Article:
When Modernist ideals and styles began to flourish among English and American poets during the 1910s and 1920s, Ezra Pound was at the forefront of the movement. As an American expatriate to Europe, he has been credited with creating a bridge between the two continents that helped global poetic trends to shift and merge together. Critics also claim that Pound created the definitive examples of what a Modernist poem should look like.
Today we celebrate the birth of Pound, which took place exactly 128 years ago on October 30, 1885, in Hailey, Idaho. He was the only child of Homer Loomis Pound and Isabel Weston. Unsatisfied with her life in Idaho, Pound’s mother moved the family to Pennsylvania when he was 18 months old.
Pound attended several schools during his adolescence, most of which stressed the importance of submission and respect for authority. Pound, who had a stubborn and independent streak, did not fit in well at these schools.
Pound discovered his passion for poetry at a young age. His first publication occurred at age 11, when he penned a limerick about politician William Jennings Bryan. The Jenkintown Times-Chronicle ran the poem on November 7, 1896
Accepted to the University of Pennsylvania, Pound began his college education at age 15. His ambitions were already firmly locked on poetry, and he accepted no distractions. Pound claimed that his goal was that, by the time he was 30, he “would know more about poetry than any man living,” and he admitted that he “fought every University regulation and every professor who tried to make me learn anything except this, or who bothered me with ‘requirements for degrees.’”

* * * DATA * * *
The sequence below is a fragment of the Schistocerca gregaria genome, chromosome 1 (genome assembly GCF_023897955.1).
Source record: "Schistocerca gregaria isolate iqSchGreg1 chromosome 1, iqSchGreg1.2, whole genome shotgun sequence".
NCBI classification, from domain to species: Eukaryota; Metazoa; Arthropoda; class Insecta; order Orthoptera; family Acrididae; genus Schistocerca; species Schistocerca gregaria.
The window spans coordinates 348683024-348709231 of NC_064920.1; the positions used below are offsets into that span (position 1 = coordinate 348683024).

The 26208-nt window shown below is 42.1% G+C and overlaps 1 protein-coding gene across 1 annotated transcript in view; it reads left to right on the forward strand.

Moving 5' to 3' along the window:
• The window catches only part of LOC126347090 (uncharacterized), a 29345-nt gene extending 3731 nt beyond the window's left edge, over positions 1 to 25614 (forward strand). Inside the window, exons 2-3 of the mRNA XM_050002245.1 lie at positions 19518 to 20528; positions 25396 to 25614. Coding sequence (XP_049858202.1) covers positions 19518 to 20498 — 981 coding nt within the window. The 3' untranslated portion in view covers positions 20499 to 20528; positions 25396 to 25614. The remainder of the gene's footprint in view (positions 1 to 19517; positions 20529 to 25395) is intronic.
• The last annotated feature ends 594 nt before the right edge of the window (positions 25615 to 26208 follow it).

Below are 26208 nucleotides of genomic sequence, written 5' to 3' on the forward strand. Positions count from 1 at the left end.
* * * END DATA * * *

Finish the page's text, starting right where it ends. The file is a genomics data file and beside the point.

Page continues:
While studying at the University of Pennsylvania, Pound met contemporary poet HD (Hilda Doolittle), with whom he eventually moved to Europe. The couple promoted the Imagism movement among the expatriate society in London. Although Pound proposed to HD, her father did not allow the match.
Pound also befriended and influenced many contemporary writers, including T.S. Eliot, Robert Frost, and James Joyce. (See the "Six Degrees of Ezra Pound" to fully appreciate how Pound was truly the "nexus of the Modernist movement.") As his literary network grew, Pound’s goals shifted away from the self-involved aspirations of his youth. He wrote in a letter to Harriet Monroe that he aimed “to keep alive a certain group of advancing poets” and “to set the arts in their rightful place as the acknowledged guide and lamp of civilization."
As World War II began, Pound became a controversial figure because he supported Mussolini and embraced a fascist philosophy. He was arrested for treason after broadcasting radio commentaries in 1943 that spoke against Roosevelt and the Jews. Pound was eventually deemed mentally incompetent to stand trial, and he found himself hospitalized until 1958. After his release, he returned to Europe. He lived quietly in Italy until his death in 1972.
Despite Pound’s heavy influence on the literary tides of his time, his own poems varied greatly, ranging from deconstructive language, to expression through brief, simple imagism, to the idealization of classical styles, to an obsession with ancient Japanese verse. His body of work shows a more complex individual than the poster boy for a single movement that lasted only a handful of decades.